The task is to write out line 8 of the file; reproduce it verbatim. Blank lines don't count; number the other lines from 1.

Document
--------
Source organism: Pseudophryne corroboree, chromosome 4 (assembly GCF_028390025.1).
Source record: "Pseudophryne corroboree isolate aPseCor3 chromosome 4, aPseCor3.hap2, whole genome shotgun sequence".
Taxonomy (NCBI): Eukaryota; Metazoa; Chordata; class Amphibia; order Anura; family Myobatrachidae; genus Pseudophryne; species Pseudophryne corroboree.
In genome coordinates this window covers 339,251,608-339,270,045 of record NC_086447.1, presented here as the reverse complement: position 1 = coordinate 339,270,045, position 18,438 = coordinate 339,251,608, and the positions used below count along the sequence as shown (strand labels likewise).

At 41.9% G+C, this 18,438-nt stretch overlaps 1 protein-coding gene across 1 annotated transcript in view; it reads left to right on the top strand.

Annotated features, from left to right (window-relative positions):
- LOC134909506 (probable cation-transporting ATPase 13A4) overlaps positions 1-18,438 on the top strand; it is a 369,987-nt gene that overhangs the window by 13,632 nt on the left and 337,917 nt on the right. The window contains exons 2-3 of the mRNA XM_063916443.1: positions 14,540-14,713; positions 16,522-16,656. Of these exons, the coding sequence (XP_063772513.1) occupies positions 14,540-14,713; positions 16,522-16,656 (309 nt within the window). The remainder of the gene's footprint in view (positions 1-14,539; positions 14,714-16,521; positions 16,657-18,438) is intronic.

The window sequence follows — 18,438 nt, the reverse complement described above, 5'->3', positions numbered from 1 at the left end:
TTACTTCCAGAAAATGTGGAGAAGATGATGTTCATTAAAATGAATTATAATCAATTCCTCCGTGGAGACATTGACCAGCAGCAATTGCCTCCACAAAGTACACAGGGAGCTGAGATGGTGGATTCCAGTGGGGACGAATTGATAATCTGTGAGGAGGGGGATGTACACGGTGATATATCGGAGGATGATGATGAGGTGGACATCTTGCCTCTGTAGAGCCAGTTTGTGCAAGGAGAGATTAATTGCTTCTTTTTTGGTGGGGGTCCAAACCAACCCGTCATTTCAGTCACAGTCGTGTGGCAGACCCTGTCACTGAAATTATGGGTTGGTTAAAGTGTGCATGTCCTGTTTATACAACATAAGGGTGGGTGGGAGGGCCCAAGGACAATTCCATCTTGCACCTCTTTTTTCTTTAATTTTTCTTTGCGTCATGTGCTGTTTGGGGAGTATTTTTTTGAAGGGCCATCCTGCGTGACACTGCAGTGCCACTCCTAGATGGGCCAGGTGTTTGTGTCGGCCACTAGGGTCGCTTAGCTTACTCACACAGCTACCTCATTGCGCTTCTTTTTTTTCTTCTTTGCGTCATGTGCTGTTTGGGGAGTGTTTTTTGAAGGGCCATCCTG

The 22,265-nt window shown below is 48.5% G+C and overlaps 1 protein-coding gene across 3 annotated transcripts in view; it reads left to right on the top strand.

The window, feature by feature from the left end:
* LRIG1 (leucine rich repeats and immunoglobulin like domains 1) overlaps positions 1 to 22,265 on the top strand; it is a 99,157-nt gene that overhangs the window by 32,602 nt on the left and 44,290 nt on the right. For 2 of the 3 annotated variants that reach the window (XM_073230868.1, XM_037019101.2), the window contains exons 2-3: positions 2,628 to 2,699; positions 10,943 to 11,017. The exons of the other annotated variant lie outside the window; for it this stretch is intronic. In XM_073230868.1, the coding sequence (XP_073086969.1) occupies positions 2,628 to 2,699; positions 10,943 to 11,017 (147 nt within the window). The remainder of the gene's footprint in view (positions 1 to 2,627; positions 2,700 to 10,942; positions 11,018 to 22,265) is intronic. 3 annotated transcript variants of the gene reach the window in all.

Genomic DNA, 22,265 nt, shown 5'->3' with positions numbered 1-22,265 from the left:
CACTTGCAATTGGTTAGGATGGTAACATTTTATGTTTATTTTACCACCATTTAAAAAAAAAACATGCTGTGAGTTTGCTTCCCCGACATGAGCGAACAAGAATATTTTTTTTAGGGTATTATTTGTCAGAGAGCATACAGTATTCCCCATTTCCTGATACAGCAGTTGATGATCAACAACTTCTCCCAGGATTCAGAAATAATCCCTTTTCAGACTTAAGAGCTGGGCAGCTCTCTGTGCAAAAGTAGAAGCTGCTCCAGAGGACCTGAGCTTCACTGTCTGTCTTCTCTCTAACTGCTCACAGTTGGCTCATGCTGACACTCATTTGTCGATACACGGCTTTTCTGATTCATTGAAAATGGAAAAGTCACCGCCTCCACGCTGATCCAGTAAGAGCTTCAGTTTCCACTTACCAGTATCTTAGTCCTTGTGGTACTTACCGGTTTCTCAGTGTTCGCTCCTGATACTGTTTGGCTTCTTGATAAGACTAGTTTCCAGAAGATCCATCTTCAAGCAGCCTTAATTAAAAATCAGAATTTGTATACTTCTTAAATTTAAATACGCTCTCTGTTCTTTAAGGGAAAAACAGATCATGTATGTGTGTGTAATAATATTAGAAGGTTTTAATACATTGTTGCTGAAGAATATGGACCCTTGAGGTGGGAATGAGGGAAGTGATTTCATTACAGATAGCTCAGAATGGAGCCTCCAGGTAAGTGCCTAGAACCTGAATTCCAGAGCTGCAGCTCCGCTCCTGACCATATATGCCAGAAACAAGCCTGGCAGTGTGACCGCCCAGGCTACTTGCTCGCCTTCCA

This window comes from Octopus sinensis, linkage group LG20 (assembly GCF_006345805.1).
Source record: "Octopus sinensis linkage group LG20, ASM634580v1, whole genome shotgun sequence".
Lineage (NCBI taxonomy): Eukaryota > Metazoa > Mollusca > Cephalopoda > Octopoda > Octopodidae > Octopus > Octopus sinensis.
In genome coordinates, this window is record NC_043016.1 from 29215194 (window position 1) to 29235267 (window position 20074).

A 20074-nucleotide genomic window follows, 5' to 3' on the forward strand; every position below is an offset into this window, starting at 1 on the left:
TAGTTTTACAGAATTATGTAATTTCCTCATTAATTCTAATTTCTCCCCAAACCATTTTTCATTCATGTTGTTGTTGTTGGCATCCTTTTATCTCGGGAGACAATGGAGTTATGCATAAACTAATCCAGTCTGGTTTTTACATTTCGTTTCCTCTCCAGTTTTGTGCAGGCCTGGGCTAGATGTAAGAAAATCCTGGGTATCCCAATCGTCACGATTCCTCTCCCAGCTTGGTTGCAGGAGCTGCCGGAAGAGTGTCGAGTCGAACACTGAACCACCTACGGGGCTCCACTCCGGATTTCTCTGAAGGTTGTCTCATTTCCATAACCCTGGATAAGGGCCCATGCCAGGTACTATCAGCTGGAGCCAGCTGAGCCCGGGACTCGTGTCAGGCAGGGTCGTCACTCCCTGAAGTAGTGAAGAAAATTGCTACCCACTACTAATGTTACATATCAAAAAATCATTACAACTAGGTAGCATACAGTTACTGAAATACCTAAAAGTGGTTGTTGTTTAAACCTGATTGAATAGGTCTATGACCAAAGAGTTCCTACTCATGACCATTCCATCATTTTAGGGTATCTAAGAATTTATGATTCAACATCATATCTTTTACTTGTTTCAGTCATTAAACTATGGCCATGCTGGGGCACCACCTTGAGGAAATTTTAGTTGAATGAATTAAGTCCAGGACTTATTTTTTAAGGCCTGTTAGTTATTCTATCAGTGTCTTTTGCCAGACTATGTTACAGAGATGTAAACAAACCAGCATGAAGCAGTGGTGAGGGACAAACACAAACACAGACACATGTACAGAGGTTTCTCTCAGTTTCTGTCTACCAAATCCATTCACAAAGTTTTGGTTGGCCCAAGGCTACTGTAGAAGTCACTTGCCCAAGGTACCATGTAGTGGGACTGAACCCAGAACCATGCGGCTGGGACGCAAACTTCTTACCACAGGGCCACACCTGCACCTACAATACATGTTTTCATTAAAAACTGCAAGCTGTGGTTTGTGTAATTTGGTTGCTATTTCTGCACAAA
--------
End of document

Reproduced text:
The window sequence follows — 18,438 nt, the reverse complement described above, 5'->3', positions numbered from 1 at the left end: